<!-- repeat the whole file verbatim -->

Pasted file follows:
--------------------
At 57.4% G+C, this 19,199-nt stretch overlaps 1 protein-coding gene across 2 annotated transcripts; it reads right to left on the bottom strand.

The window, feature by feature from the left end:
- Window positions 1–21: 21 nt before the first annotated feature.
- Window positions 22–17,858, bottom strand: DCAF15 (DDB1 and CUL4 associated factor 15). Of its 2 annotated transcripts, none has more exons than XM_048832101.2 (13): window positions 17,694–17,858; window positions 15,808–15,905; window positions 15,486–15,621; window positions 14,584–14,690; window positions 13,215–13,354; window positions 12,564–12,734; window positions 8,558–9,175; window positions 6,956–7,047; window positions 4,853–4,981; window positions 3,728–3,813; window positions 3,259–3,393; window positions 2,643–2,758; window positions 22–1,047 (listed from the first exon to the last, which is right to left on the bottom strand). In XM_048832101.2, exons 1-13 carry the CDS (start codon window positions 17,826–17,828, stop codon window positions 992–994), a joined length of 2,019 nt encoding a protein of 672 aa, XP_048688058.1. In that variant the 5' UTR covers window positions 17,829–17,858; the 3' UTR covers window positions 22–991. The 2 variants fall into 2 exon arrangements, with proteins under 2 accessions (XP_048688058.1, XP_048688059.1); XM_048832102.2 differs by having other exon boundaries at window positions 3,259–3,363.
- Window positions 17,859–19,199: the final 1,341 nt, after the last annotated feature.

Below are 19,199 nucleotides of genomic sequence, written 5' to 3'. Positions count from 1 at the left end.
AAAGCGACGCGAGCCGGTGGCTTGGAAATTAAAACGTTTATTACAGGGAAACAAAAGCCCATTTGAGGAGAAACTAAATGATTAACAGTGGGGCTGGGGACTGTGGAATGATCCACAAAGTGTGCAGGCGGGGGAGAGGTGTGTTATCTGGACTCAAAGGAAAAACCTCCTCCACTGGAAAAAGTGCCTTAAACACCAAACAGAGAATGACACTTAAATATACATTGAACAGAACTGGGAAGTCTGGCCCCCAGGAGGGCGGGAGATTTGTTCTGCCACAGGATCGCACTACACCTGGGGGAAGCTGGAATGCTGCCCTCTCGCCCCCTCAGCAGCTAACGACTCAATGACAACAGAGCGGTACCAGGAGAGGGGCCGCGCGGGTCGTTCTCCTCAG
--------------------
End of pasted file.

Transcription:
At 57.4% G+C, this 19,199-nt stretch overlaps 1 protein-coding gene across 2 annotated transcripts; it reads right to left on the bottom strand.

The window, feature by feature from the left end:
- Window positions 1–21: 21 nt before the first annotated feature.
- Window positions 22–17,858, bottom strand: DCAF15 (DDB1 and CUL4 associated factor 15). Of its 2 annotated transcripts, none has more exons than XM_048832101.2 (13): window positions 17,694–17,858; window positions 15,808–15,905; window positions 15,486–15,621; window positions 14,584–14,690; window positions 13,215–13,354; window positions 12,564–12,734; window positions 8,558–9,175; window positions 6,956–7,047; window positions 4,853–4,981; window positions 3,728–3,813; window positions 3,259–3,393; window positions 2,643–2,758; window positions 22–1,047 (listed from the first exon to the last, which is right to left on the bottom strand). In XM_048832101.2, exons 1-13 carry the CDS (start codon window positions 17,826–17,828, stop codon window positions 992–994), a joined length of 2,019 nt encoding a protein of 672 aa, XP_048688058.1. In that variant the 5' UTR covers window positions 17,829–17,858; the 3' UTR covers window positions 22–991. The 2 variants fall into 2 exon arrangements, with proteins under 2 accessions (XP_048688058.1, XP_048688059.1); XM_048832102.2 differs by having other exon boundaries at window positions 3,259–3,363.
- Window positions 17,859–19,199: the final 1,341 nt, after the last annotated feature.

Below are 19,199 nucleotides of genomic sequence, written 5' to 3'. Positions count from 1 at the left end.
AAAGCGACGCGAGCCGGTGGCTTGGAAATTAAAACGTTTATTACAGGGAAACAAAAGCCCATTTGAGGAGAAACTAAATGATTAACAGTGGGGCTGGGGACTGTGGAATGATCCACAAAGTGTGCAGGCGGGGGAGAGGTGTGTTATCTGGACTCAAAGGAAAAACCTCCTCCACTGGAAAAAGTGCCTTAAACACCAAACAGAGAATGACACTTAAATATACATTGAACAGAACTGGGAAGTCTGGCCCCCAGGAGGGCGGGAGATTTGTTCTGCCACAGGATCGCACTACACCTGGGGGAAGCTGGAATGCTGCCCTCTCGCCCCCTCAGCAGCTAACGACTCAATGACAACAGAGCGGTACCAGGAGAGGGGCCGCGCGGGTCGTTCTCCTCAG